First of all, I’m sad to report that I’ve been laid off from my job of fifteen years. It was a good job, and I know the decision was hard for management to make, I got a good severance package from the University, and all in all it was… Well, it was painful, but I would say it was amicable. The department and I met up a couple of weeks after the event for a farewell get-together, and I feel like I got some good closure to that chapter in my life. I’m still sad, though.
What’s next? I’m not sure. Definitely looking for a new job (and if you check out my resume, you’ll get a good idea of my skill set). Waiting to see what happens next.
It’s Halloween time, of course, which is my favorite time of year. I like scary stories, Jack-o-lanterns, ghosts, all that silly stuff. And it means there’s a lot more scary stuff to consume. Specifically, lots of scary content on Netflix and Amazon Prime.
Last night, in particular, I watched a few episodes of an original Netflix show called Haunted. Basically, it has people sitting with friends and family and recounting horrifying events from their pasts. For example, the first episode, entitled “The Woman in White”, was about a man’s life-long experience with the ghost of a woman from an apartment he and his family had lived in when he was a child. His telling is interspersed with reenactments of the events. The makeup on the ghost was well-done, and the way she simply appeared in the kid’s closet were really spooky. Well done as far as that goes.
It was the episode on alien abduction that really struck me, though. I’ve been fascinated by the concept of alien abductions for many years; not because I believe in aliens that abduct people in the night and perform ghastly experiments on them, but because the story of the abduction is so similar to fairy abduction stories of yore, including missing time, bright lights, similar-looking creatures, and even the occasional sexual encounter.
So I began to wonder, back in the late 90s, about these similarities, and I wrote a story called “LTM” (for Long-Term Memory) in which I tried to create a “third mythology” that would explain the two experience archetypes and unite them into a single story. It was a bad story, full of passive voice and vague characters with no agency, and I don’t intend to share it with you (and it definitely hasn’t aged well; the men in black and UFO stories are straight out of the time it was written in and all hearken back to The X-Files).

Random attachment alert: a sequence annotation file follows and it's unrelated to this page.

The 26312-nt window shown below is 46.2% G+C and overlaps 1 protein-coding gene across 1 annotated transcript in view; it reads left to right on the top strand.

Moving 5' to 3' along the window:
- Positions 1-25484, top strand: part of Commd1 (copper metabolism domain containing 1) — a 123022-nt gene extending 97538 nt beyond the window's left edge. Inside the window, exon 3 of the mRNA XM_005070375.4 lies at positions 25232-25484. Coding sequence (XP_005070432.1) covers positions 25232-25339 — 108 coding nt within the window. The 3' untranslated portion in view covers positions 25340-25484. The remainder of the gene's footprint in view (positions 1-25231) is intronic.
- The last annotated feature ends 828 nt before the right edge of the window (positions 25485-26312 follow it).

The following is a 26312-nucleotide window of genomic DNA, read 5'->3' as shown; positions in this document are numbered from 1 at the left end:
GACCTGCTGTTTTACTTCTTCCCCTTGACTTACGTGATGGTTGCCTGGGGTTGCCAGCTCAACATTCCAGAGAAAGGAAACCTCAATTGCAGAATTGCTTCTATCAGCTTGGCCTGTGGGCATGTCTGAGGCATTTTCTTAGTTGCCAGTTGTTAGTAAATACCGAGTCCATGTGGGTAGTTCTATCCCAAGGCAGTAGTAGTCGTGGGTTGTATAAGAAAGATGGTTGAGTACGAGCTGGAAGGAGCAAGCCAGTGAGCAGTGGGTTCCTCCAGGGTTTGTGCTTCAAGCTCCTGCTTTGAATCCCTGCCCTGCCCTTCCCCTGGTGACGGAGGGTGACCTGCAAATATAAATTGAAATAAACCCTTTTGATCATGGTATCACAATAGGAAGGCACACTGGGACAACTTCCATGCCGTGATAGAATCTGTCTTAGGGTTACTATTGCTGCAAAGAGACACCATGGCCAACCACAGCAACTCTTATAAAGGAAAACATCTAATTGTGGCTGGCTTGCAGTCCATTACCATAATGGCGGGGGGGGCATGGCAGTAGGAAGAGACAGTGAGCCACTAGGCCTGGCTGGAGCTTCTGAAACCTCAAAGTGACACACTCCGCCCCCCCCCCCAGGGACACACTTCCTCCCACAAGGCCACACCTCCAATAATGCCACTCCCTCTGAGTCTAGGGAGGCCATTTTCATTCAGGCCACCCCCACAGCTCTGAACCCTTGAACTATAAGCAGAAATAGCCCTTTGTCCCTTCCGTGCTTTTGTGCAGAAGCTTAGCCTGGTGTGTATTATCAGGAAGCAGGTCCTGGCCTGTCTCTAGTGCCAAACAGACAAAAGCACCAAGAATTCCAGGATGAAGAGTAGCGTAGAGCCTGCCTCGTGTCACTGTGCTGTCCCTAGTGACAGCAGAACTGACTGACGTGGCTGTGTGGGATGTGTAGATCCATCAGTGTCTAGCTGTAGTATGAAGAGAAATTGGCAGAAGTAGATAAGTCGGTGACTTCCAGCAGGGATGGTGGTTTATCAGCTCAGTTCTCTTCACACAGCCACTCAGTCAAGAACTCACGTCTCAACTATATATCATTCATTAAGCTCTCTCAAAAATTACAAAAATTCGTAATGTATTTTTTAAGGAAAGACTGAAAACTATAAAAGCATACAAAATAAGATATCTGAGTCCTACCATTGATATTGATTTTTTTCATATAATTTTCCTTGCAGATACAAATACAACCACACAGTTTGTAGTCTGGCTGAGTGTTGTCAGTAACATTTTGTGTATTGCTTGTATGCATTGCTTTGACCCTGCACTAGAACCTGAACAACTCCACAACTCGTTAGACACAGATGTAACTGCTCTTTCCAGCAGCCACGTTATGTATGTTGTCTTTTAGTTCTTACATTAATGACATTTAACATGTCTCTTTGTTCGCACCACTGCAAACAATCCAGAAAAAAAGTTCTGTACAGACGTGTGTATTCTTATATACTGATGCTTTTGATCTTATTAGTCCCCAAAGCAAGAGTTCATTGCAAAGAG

Then I began to wonder about ghosts, demons, and other paranormal entities, and about the human brain’s ability to misinterpret what’s happening around it and tell a story to itself about what it experiences when it doesn’t quite understand what it’s experiencing. I can’t think of any examples off the top of my head, but this is a personal blog so I don’t have to. But maybe there’s something going on or something that the brain sees that it doesn’t understand so it pulls into its cultural background and assigns a story to that input. If one person sees, say, a strange face lurking above them in the dark, they may say “Ghost!” because that’s what they’re used to thinking about when it comes to such things, while another may say “Demon!”. Furthermore, even among the people who say “Ghost!” there might be those who believe the ghost they see has malevolent intention, and some will believe it’s benign.
So maybe there is some sort of external event going on that we can’t interpret, so we assign cultural archetypes to it. Perhaps there something that causes us to see flashing lights, feel like we’re floating, and like we’re seeing bizarre creatures doing awful things to us. In pre-movie times, when we had no cultural story about aliens, we would interpret such events as fairy abductions. In our modern era, where we don’t think about fairies as existing but we have aliens built into our cultural milieu at all levels, we think of alien abductions. Personally, I’m inclined to think that such events are purely phenomenological in nature: entirely within the mind. I’m open to the possibility that something external is going on, but I haven’t seen any evidence that there is.
Anyway. This is the sort of thing that my brain thinks of at this time of year (well, at any time of year, but Halloween season brings it out more fully.
What goes on in your mind during Halloween season?